Social-Media Policy: You'll Know a Good One When You See It

Ann All

Good social media policies are like good art. It's often hard to explain, but you know it when you see it. Which makes it pretty frustrating for companies trying to create policies for their employees.


I've written about such policies a number of times, and so has my IT Business Edge colleague Lora Bentley. Many of the experts we've interviewed have told us the purpose of these policies is to get folks to use good common sense. So, um, don't put proprietary information in your Facebook status updates. Don't get too snarky with your tweets.

Earlier this week Lora shared some suggestions for social-media policies from James Herr, an associate in the Louisville, Ky., office of Greenebaum, Doll & McDonald. Among the takeaways: Communicate clearly, use privacy controls and don't post pictures, notes or other information that will cast you (or your employer) in a bad light.


Sounds simple, right? So why do we still see incidents like one involving Bozeman, Mont., police officer Cody Anderson, who resigned after one of his Facebook posts suggesting police should be allowed to arrest people for being "stupid" was made public in the course of a lawsuit against the city? And why do some experts predict it's only a matter of time before we see a splashy lawsuit resulting from inappropriate corporate use of social channels?


It's no wonder that some companies are taking a "better safe than sorry" attitude and choosing to restrict employee use of such channels. But when they do that, they also forgo any benefits to be gained from adding social channels to the corporate communications mix.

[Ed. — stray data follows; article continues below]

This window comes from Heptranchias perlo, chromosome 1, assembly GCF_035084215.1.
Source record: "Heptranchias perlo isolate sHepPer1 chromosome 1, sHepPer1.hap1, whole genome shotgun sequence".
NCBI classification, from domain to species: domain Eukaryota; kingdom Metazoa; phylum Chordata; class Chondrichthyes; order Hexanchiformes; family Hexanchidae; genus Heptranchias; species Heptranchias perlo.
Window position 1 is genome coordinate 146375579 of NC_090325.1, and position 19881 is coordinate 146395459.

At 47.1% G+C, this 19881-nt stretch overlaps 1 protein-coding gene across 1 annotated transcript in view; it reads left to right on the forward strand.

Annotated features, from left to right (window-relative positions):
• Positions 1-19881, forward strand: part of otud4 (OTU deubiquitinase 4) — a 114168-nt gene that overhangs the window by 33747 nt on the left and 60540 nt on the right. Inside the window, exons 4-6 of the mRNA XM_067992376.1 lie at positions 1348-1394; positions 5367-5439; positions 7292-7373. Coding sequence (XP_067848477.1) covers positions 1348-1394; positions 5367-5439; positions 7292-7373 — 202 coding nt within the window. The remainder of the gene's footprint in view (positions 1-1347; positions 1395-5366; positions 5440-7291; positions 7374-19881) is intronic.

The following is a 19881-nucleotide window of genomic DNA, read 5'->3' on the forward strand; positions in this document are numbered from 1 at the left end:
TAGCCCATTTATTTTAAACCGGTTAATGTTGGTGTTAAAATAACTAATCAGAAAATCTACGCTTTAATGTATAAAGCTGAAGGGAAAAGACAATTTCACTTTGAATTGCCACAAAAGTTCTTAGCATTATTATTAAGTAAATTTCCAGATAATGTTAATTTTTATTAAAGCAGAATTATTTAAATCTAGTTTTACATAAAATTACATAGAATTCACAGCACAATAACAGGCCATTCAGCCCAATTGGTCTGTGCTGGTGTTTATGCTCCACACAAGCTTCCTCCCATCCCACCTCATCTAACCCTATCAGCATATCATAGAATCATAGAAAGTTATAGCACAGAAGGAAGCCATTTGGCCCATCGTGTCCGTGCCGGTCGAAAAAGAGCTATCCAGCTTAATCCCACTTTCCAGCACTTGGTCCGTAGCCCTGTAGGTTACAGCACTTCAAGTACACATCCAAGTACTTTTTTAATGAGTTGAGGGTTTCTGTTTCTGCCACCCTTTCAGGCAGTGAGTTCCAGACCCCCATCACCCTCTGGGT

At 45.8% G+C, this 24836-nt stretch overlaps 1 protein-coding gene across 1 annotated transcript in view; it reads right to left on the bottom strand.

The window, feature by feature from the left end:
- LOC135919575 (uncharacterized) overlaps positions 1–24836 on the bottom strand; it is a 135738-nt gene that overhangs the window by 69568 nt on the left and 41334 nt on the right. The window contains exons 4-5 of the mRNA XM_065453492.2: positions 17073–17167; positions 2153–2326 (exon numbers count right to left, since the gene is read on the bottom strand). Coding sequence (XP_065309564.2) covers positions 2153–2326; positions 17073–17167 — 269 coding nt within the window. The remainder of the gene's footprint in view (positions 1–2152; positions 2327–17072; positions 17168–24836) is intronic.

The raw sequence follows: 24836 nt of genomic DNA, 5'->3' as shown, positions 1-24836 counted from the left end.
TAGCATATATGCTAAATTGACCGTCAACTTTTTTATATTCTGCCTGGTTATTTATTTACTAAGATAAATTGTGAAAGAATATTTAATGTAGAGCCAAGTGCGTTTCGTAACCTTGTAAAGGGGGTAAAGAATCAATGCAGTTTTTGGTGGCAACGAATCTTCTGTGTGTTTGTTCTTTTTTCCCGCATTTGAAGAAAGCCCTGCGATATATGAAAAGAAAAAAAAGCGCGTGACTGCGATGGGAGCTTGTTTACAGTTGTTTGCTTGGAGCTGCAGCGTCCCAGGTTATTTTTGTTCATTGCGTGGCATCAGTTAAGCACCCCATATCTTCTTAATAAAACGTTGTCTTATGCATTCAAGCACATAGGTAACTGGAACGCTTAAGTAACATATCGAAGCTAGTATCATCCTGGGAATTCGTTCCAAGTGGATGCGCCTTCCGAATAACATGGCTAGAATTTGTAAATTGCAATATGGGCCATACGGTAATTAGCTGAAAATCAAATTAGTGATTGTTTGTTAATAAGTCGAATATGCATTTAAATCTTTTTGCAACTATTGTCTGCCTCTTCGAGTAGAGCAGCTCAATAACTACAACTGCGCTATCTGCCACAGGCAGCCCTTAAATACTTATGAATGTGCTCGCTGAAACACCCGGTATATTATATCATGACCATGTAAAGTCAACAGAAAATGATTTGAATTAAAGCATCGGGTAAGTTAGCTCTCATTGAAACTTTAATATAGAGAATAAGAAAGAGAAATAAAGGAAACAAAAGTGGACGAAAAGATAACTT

There are some great ideas contained in these excerpts from social-media policies from well-regarded companies like Intel, IBM and SAP, published last week on the Econsultancy site. Some of my faves:

  • Separate opinions from facts, and make sure your audience can see the difference. (from SAP)
  • Always pause and think before posting. That said, reply to comments in a timely manner, when a response is appropriate. But if it gives you pause, pause. If you're about to publish something that makes you even the slightest bit uncomfortable, don't shrug it off and hit "send." Take a minute to review these guidelines and try to figure out what's bothering you, then fix it. If you're still unsure, you might want to discuss it with your manager or legal representative. Ultimately, what you publish is yours - as is the responsibility. So be sure. (from Intel)
  • Don't pick fights, be the first to correct your own mistakes, and don't alter previous posts without indicating that you have done so. (From IBM)


IT Business Edge's Knowledge Network contains several good samples of social-media policies, including one from the Baker & Daniels law firm, among other documents related to the topic.


The key to a good social-media policy is finding the right balance for your company. That'll likely depend a lot on your specific corporate culture. It's safe to say a lot of companies won't be comfortable with Zappos' seven-word policy: Be real and use your best judgment. But many will find social-media guidelines like those issued by Dow Jones to be too restrictive.


One idea I really like, seeking feedback from employees, was espoused by Mashable's Ben Parr in his comments on the social-media guidelines issued by the Associated Press earlier this year:


The best option for the Associated Press is to sit down with its employees and address these concerns and create a policy that takes everybody's interests into account.


Perhaps the most important thing to remember about a social-media policy, which Lora addressed in a post last week, is to communicate it clearly and ask employees to sign off on it. And of course, all social-media policies should be consistently enforced. As she wrote: "It does no good to have a policy if some violations have consequences and others do not."

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